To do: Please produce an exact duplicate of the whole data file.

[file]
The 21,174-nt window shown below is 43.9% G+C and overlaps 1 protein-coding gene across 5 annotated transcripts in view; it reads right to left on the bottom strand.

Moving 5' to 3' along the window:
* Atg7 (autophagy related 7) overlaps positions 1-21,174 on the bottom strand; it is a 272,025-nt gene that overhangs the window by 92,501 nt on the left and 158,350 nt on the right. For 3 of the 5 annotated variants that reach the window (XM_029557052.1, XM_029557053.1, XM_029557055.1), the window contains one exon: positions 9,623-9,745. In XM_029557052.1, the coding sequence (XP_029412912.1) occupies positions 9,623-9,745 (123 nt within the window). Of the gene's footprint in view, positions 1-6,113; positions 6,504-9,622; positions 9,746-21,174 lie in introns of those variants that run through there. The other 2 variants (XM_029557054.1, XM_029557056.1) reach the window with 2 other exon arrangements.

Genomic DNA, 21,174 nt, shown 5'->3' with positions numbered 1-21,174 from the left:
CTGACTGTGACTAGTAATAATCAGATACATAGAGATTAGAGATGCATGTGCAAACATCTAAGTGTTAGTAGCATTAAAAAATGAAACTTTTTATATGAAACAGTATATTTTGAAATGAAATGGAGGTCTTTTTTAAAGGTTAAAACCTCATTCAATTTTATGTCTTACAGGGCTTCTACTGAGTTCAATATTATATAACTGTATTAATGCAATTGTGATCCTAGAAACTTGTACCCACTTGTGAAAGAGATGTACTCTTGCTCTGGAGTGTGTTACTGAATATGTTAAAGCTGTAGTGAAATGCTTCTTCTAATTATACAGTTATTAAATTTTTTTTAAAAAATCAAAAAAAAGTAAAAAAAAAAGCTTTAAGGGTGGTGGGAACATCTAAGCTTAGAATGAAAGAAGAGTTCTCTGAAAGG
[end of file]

The 21,174-nt window shown below is 43.9% G+C and overlaps 1 protein-coding gene across 5 annotated transcripts in view; it reads right to left on the bottom strand.

Moving 5' to 3' along the window:
* Atg7 (autophagy related 7) overlaps positions 1-21,174 on the bottom strand; it is a 272,025-nt gene that overhangs the window by 92,501 nt on the left and 158,350 nt on the right. For 3 of the 5 annotated variants that reach the window (XM_029557052.1, XM_029557053.1, XM_029557055.1), the window contains one exon: positions 9,623-9,745. In XM_029557052.1, the coding sequence (XP_029412912.1) occupies positions 9,623-9,745 (123 nt within the window). Of the gene's footprint in view, positions 1-6,113; positions 6,504-9,622; positions 9,746-21,174 lie in introns of those variants that run through there. The other 2 variants (XM_029557054.1, XM_029557056.1) reach the window with 2 other exon arrangements.

Genomic DNA, 21,174 nt, shown 5'->3' with positions numbered 1-21,174 from the left:
CTGACTGTGACTAGTAATAATCAGATACATAGAGATTAGAGATGCATGTGCAAACATCTAAGTGTTAGTAGCATTAAAAAATGAAACTTTTTATATGAAACAGTATATTTTGAAATGAAATGGAGGTCTTTTTTAAAGGTTAAAACCTCATTCAATTTTATGTCTTACAGGGCTTCTACTGAGTTCAATATTATATAACTGTATTAATGCAATTGTGATCCTAGAAACTTGTACCCACTTGTGAAAGAGATGTACTCTTGCTCTGGAGTGTGTTACTGAATATGTTAAAGCTGTAGTGAAATGCTTCTTCTAATTATACAGTTATTAAATTTTTTTTAAAAAATCAAAAAAAAGTAAAAAAAAAAGCTTTAAGGGTGGTGGGAACATCTAAGCTTAGAATGAAAGAAGAGTTCTCTGAAAGG